nicardipine hydrochloride

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nicardipine hydrochloride

Cardene, Cardene IV, Cardene SR

Pharmacologic class: Calcium channel blocker

Therapeutic class: Antianginal, antihypertensive

Pregnancy risk category C

Action

Inhibits calcium transport into myocardial and vascular smooth muscle cells, causing cardiac output and myocardial contractions to decrease

Availability

Capsules: 20 mg, 30 mg

Capsules (sustained-release): 30 mg, 45 mg, 60 mg

Injection: 2.5 mg/ml in 10-ml ampules

Indications and dosages

Chronic stable angina, given alone or with beta-adrenergic blockers

Adults: Titrate dosage individually, starting with 20 to 40 mg P.O. (immediate-release) t.i.d. Wait at least 3 days before increasing dosage.

Hypertension, given alone or with other antihypertensives

Adults: Titrate dosage individually, starting with 20 mg P.O. (immediate release) t.i.d. Wait at least 3 days before increasing dosage. Dosage range is 20 to 40 mg P.O. t.i.d. Patient may be switched to sustained-release capsules at nearest equivalent daily dosage of immediate-release capsules, starting with 30 mg P.O. b.i.d. Effective range is 30 to 60 mg/day.

Short-term treatment of hypertension when oral therapy isn't feasible or desirable

Adults: Continuous I.V. infusion of 0.5 mg/hour (equal to 20 mg P.O. q 8 hours), or 1.2 mg/hour (equal to 30 mg P.O. q 8 hours), or 2.2 mg/hour (equal to 40 mg P.O. q 8 hours)

Off-label uses

• Raynaud's disease

• Heart failure

• Migraine

Contraindications

• Hypersensitivity to drug

• Advanced aortic stenosis

Precautions

Use cautiously in:

• hepatic or mild renal impairment

• hypotension, heart failure, significant left ventricular dysfunction

• pheochromocytoma

• pregnant or breastfeeding patients (safety not established)

• children younger than age 18 (safety not established).

Administration

• Give immediate-release capsules without regard to meals; if GI upset occurs, give with meals. Don't give with grapefruit or grapefruit juice.

• Don't open, crush, break, or let patient chew sustained-release capsules. Give with meals, but not with high-fat meals, grapefruit, or grapefruit juice.

• For I.V. use, dilute each 25-mg ampule with 240 ml of compatible I.V. fluid (such as dextrose 5% in water, normal saline solution, dextrose 5% with normal saline solution, or half-normal saline solution) to a concentration of 0.1 mg/ml.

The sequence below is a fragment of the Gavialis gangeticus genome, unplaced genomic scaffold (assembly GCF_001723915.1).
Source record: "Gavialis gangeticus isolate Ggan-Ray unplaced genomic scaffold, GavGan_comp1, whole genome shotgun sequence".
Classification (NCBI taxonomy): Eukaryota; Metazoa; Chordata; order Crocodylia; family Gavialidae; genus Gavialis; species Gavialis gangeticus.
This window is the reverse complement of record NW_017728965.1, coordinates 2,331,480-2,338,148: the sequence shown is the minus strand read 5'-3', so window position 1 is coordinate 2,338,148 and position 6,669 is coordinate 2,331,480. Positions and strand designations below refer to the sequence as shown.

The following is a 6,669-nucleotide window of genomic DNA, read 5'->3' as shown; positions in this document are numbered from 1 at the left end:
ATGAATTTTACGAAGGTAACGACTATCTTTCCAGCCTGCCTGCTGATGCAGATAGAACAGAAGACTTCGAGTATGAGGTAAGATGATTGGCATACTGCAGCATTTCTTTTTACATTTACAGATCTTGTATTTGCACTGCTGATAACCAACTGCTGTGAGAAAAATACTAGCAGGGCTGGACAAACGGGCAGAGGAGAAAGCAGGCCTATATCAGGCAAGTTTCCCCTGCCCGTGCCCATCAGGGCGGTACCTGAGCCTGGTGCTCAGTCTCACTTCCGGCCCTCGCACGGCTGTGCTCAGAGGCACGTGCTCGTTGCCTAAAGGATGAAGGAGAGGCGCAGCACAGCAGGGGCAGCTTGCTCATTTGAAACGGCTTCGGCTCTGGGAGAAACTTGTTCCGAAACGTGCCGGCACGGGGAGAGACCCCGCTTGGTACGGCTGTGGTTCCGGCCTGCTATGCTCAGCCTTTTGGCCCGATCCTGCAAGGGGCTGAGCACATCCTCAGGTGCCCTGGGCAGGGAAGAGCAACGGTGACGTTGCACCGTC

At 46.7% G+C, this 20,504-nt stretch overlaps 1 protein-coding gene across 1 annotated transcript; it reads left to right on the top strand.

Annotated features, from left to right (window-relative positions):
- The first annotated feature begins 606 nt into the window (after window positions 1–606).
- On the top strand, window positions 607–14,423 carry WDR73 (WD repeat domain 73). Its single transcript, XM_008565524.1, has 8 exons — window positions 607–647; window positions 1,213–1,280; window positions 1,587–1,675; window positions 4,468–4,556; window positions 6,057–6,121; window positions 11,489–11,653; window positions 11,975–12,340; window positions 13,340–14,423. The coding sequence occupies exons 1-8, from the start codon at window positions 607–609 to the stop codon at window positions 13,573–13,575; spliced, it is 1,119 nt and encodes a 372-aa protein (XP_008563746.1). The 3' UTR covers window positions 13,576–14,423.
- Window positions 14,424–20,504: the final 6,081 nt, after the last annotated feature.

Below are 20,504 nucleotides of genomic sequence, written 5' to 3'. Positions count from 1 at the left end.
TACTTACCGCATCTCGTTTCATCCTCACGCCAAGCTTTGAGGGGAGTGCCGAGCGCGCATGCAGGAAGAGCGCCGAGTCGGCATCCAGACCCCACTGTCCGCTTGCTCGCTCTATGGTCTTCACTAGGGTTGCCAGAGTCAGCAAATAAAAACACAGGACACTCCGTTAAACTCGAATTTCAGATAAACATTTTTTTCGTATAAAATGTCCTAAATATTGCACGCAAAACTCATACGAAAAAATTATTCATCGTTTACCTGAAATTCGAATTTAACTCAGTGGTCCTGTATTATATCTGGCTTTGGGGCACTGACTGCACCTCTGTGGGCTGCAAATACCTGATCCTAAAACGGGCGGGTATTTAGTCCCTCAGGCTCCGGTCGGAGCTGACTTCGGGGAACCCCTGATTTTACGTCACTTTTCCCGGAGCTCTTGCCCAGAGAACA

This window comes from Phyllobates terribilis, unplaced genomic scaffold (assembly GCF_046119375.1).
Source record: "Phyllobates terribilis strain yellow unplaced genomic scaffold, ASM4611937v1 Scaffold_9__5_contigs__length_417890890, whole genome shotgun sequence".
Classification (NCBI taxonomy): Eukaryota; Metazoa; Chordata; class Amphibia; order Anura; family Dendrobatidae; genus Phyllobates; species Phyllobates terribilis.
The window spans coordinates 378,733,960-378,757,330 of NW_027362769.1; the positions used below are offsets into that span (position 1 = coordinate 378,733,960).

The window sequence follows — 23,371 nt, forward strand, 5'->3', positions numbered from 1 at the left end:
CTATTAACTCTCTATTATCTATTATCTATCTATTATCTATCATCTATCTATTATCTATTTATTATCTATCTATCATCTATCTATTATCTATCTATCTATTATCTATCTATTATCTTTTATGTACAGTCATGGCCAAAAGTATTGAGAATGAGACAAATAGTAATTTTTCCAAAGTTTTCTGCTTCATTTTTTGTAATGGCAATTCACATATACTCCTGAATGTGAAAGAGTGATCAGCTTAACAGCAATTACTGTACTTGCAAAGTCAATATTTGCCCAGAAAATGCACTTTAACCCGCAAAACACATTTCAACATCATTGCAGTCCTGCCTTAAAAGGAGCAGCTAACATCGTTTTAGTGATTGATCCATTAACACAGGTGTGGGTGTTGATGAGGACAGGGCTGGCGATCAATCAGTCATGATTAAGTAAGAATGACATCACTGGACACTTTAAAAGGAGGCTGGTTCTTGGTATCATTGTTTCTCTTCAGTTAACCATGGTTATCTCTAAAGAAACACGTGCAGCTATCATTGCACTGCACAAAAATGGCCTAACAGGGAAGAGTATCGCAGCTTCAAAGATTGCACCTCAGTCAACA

Don't dilute with sodium bicarbonate 5% or lactated Ringer's injection (incompatible).

• Don't mix with furosemide, heparin, or thiopental.

Give by slow I.V. infusion. Titrate dosage to blood pressure response.

Adverse reactions

CNS: dizziness, headache, asthenia, drowsiness, paresthesia

CV: hypotension, peripheral edema, chest pain, increased angina, palpitations, tachycardia

GI: nausea, dyspepsia, dry mouth

Musculoskeletal: myalgia

Skin: flushing

Interactions

Drug-drug. Cimetidine: increased nifedipine blood level

Cyclosporine: increased cyclosporine blood level

Fentanyl anesthesia: increased hypotension

Drug-food. Grapefruit, grapefruit juice: increased drug blood level and effects

High-fat meal (sustained-release form): decreased drug blood level

Drug-herbs. Ephedra (ma huang), yohimbine: antagonism of drug's anti-hypertensive effect

St. John's wort: decreased nifedipine blood level

Drug-behaviors. Alcohol use: additive hypotension, increased drowsiness or dizziness

Patient monitoring

• Assess vital signs and cardiovascular status.

• Monitor fluid intake and output. Assess for signs and symptoms of heart failure.

Patient teaching

• Tell patient he may take immediate-release capsules without regard to meals. If GI upset occurs, advise him to take them with food, but not with grapefruit or grapefruit juice.

• Tell patient not to open, crush, break, or chew sustained-release capsules. Instruct him to take them with meals, but not with high-fat meals, grapefruit, or grapefruit juice.

• Tell patient to monitor blood pressure and report abnormal findings.

Advise patient to immediately report chest pain or blood pressure drop.

• Instruct patient to consult prescriber before drinking alcohol or taking herbs or over-the-counter drugs (especially cold remedies).

• As appropriate, review all other significant adverse reactions and interactions, especially those related to the drugs, foods, herbs, and behaviors mentioned above.

nicardipine hydrochloride

(nī-kär′də-pēn′)
n.
A calcium channel blocker that acts as a vasodilator, used orally or intravenously to treat hypertension.
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